Pharmacists, critic butt heads over readmissions

It started when the Pharmacy Guild tweeted its welcome to the focus on avoidable hospital readmissions in Friday’s COAG communique, which identified that too many patients are readmitted following complications arising from the management of their original condition.

The Guild states that community pharmacy can play a key role in reducing the 230,000 hospital admissions each year due to medicine related causes.

But the RACGP’s Evan Ackermann responded, tweeting also to the College and to Health Minister Sussan Ley that if only pharmacists are included in this care, re-admissions increase.


It didn’t go down well. John Cook pointed out that international data and common sense supported collaborative programs, while Shane Jackson pointed to existing data on HMRs.

The Guild’s Anthony Tassone pointed out that medication management services including HMRs and MedsChecks are currently under review by the MSAC.

“Dr Ackermann’s entitled to his opinion, but there’s increasing evidence of avoidable admissions and readmissions to hospital due to medicines-related events,” Tassone later told the AJP.

“But the fact is that consumers visit their pharmacies sooner after being discharged from hospitals, and frequent their community pharmacies, more than any other health care destination in Australia.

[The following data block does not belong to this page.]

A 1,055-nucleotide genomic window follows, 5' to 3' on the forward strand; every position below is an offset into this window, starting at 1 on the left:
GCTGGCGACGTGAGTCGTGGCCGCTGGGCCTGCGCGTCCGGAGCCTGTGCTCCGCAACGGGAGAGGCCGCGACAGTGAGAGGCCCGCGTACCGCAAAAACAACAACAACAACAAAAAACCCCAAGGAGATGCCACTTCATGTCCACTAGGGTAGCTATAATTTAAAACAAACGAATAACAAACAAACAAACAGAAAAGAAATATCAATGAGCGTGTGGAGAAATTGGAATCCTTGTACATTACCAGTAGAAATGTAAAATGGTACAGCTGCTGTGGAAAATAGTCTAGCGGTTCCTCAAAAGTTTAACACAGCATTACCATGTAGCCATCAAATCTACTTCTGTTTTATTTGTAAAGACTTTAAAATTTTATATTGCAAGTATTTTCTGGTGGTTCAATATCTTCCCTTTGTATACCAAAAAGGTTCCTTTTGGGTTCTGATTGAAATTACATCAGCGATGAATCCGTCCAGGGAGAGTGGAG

“Along with all that, pharmacies are the most accessible health care destination in Australia so it makes complete sense that a medicines expert, at a critical point of care when a patient is transitioning to or from hospital, can help prevent these avoidable events.”

Previous Real-time system needed, but not 'silver bullet'
Next World news wrapup: 7 April 2016

NOTICE: It can sometimes take awhile for comment submissions to go through, please be patient.


  1. Peter Crothers

    Is anyone seriously arguing that discharge planning is not a mess? Surely the point is that pharmacists and GPs share an interest in improving the way patients are transferred from hospital to community care an vice-versa and are therefore on the same side? It is bleeding obvious that in many occasions there is confusion all round and that the problems start play out in the pharmacy before the GP is even aware of the discharge or has gone home for the weekend or not otherwise in a position to contribute in a timely manner. This creates un-remunerated work for both pharmacists and GPs (and we all know how much we love that), not to mention poorer patient outcomes and wasting of THEIR time as well (we tend to discount the cost of that). That whole process is a medication management service. One key to making it work better – in my opinion – is keeping community pharmacies ‘in the loop’ when patients are sent home from hospitals.

  2. Richard Lord

    It is really head in the sand attitude from Ackerman!
    Of course there needs to be amulti-disciplinary approach at discharge involving allied healthcare workers to ensure that the patient recover at home and has followup appointments with specialist if necessary.
    But often the patient and their gp are not given a copy of Discharge summary in a timely fashion and pharmacist may be the only one aware of meds changes.
    Discharge Planning should start on the day of admission!

Leave a reply